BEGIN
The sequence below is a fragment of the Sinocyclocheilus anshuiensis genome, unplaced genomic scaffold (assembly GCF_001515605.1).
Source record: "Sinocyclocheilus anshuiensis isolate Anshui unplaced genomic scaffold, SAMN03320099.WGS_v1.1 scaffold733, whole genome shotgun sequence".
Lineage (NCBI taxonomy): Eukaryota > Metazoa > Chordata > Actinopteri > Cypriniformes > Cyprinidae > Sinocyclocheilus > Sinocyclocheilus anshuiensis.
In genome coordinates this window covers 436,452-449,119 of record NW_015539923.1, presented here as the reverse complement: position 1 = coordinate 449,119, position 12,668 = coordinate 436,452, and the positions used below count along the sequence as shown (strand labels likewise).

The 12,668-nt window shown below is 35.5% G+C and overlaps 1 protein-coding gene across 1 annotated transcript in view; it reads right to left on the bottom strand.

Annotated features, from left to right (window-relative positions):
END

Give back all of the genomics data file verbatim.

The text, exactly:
The sequence below is a fragment of the Sinocyclocheilus anshuiensis genome, unplaced genomic scaffold (assembly GCF_001515605.1).
Source record: "Sinocyclocheilus anshuiensis isolate Anshui unplaced genomic scaffold, SAMN03320099.WGS_v1.1 scaffold733, whole genome shotgun sequence".
Lineage (NCBI taxonomy): Eukaryota > Metazoa > Chordata > Actinopteri > Cypriniformes > Cyprinidae > Sinocyclocheilus > Sinocyclocheilus anshuiensis.
In genome coordinates this window covers 436,452-449,119 of record NW_015539923.1, presented here as the reverse complement: position 1 = coordinate 449,119, position 12,668 = coordinate 436,452, and the positions used below count along the sequence as shown (strand labels likewise).

The 12,668-nt window shown below is 35.5% G+C and overlaps 1 protein-coding gene across 1 annotated transcript in view; it reads right to left on the bottom strand.

Annotated features, from left to right (window-relative positions):